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Wednesday, December 1, 2021

UEFA working group says Qatar has ‘accelerated progress’ to address rights concerns

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A team from UEFA is in Qatar to inspect conditions ahead of World Cup 2022.

UEFA’s working group is in Qatar for inspections ahead of the 2022 FIFA World Cup, the first such major event to take place in the Middle East. 

In May, UEFA arranged a working group to gather a better or further understanding of human rights in Qatar ahead of next year’s tournament after claims of violations in the Gulf state.

On Tuesday, the group visited Qatar and met with representatives of the International Labour Organisation (ILO), Builders and Wood Workers’ International (BWI), the National Human Rights Committee (NHRC), the Supreme Committee for Delivery and Legacy, the Qatar Football Association, as well as migrant workers. 

They also visited Ras Abu Aboud Stadium, where seven World Cup matches are scheduled to take place next year.

“In our initial meetings we agreed that the working group aims to consolidate the commitment and subsequent input to share with the organisers from a UEFA perspective,” said Michele Uva, UEFA’s Football and Social Responsibility Director.

“We wish to understand the impact the World Cup is having regarding human rights and labour rights.”

Qatar gov. responds after British NGO highlights ‘migrant worker abuse at World Cup hotels’

She noted that football has the power “to create meaningful change” in areas such as human rights, “that’s why we feel it is our duty that we engage strongly in this discussion.

“This first visit to Qatar follows three online meetings and helps us to better understand the situation with the Qatar authorities and to be able to evaluate potential progress and highlight future steps in the human rights journey,” she said. 

Uva thanked Qatari authorities, in particular the Supreme Committee for Delivery and Legacy for their “openness, transparency, and commitment to dialogue.

“We are sure that together we will contribute to improve the legacy of this event,” she continued. 

Meanwhile, member of the UEFA working group and General Secretary of the Royal Netherlands Football Association, Gijs de Jong, recognised Qatar’s efforts in making a positive change and supporting human rights legislation, especially during the last three years. 

“There is no doubt this progress has accelerated as a result of the FIFA World Cup being awarded. The challenge is the legislation is not yet universally adopted, and whilst efforts are being made, there is a need for further work,” he said. 

“We believe the working group and the European associations can play a supporting role in this, as well as in the outline of further development, and hope to do so through continued engagement and dialogue.”

Recommendations

Following the Qatari visit, the working group came back made some recommendations, including minimum standards for federations to adopt for any supplier agreement in Qatar.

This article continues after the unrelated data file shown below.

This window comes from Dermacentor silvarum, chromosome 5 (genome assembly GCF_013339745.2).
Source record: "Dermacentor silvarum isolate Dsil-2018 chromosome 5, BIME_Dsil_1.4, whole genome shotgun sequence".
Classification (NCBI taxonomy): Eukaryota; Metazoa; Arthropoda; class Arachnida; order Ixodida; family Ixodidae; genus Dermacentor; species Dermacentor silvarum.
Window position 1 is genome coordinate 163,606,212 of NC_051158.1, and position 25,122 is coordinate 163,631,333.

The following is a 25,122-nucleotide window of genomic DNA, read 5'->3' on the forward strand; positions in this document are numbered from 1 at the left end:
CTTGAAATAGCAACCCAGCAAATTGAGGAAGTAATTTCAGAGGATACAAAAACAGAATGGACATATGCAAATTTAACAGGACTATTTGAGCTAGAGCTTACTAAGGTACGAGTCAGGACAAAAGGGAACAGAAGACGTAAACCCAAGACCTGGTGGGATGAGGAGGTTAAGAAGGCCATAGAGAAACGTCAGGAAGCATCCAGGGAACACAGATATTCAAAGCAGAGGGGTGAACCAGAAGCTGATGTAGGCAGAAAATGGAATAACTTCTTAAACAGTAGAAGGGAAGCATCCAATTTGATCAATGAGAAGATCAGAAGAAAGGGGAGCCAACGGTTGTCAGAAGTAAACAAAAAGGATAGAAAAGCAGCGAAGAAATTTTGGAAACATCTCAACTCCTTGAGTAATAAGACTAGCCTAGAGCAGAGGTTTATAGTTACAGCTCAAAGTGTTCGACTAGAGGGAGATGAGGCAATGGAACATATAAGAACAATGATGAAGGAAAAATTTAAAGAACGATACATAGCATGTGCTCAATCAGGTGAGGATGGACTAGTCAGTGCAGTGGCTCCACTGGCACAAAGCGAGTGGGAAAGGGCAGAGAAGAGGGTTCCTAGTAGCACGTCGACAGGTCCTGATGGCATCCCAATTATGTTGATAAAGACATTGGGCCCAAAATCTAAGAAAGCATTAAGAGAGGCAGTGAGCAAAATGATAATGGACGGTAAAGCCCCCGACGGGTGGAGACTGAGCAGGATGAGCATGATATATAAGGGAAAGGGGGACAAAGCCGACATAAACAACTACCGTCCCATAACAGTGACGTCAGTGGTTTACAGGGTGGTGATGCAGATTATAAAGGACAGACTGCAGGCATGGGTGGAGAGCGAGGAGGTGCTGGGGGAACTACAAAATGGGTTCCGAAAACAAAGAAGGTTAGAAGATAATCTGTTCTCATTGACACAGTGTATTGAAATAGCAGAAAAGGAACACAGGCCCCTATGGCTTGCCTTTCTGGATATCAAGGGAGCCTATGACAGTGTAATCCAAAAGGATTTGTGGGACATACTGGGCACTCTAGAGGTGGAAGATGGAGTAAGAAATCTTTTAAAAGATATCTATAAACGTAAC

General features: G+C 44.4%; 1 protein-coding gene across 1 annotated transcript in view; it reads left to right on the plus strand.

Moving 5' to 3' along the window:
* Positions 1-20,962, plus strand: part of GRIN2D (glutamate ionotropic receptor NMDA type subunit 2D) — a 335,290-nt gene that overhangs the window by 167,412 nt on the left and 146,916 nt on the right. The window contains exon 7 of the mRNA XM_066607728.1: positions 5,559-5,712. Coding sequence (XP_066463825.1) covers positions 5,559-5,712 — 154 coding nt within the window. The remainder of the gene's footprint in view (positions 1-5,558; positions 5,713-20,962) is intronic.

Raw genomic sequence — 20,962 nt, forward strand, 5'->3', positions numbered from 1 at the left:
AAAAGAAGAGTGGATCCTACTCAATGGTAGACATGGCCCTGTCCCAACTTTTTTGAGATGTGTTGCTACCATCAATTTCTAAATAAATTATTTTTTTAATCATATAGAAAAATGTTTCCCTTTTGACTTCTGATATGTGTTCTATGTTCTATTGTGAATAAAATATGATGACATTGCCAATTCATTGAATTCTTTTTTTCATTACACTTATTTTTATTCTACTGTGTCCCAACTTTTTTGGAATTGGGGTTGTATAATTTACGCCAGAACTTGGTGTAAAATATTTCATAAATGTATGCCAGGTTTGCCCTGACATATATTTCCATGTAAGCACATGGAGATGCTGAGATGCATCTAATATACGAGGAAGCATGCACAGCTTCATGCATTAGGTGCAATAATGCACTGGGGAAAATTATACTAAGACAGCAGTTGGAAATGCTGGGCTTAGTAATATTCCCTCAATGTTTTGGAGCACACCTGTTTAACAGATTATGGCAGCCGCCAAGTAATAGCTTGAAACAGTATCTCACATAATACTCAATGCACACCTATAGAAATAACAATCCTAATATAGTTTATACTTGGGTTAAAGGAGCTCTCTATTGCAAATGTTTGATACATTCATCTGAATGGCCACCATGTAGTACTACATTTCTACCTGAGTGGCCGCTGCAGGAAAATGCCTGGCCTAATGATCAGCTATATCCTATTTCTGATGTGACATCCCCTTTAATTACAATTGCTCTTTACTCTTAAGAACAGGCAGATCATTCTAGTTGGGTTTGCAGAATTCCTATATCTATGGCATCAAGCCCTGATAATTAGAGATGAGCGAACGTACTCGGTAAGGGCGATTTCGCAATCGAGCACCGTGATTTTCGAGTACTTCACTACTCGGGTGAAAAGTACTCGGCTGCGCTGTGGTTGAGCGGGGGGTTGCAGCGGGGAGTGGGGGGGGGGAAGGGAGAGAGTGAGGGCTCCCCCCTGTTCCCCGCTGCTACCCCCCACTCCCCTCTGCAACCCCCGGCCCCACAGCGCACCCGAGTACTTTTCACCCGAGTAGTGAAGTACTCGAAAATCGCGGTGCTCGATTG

“This will include the suggestion that associations should request that any supplier contracted for services in Qatar should have strong consultation with their workers, through committees and workforce forums – this is an initiative already started by the Supreme Committee for Delivery and Legacy and that has been taken on by the government in the form of ‘joint committees’ demonstrating the impact of the World Cup,” UEFA stated in its report.

The report stated that the aim is to support sustainable development, “while also ensuring that the European football community can have a direct channel to information and updates on the situation and development within Qatar and the region.”

Lastly, the delegation suggested a review on football’s positive impact on the establishment of workers rights centres in Qatar that will focus on ensuring availability of services and training to migrant workers after the World Cup event. 

The working group also highlighted the importance of including European media in further visits to offer an exclusive insight into the latest developments.

“It is believed this would be key to bridge identified gaps in information, and ensure there is dialogue between institutions on site and the media channels connected to European football,” according to the report. 

 “The working group will ensure to share information with all member associations which are not part of the group, and at the same time invite everyone for further dialogue on an individual basis, if requested,” Zoran Lakovic, UEFA director of national associations said.  

“It is important to have this exchange with the national associations, who can also make sure their coaches and players are aware of the initiatives of the working group,” he added.

According to UEFA, there will be other visits between now and the start of the World Cup in November 2022.

“There are also plans to visit in 2023, to examine the legacy the World Cup leaves behind.”


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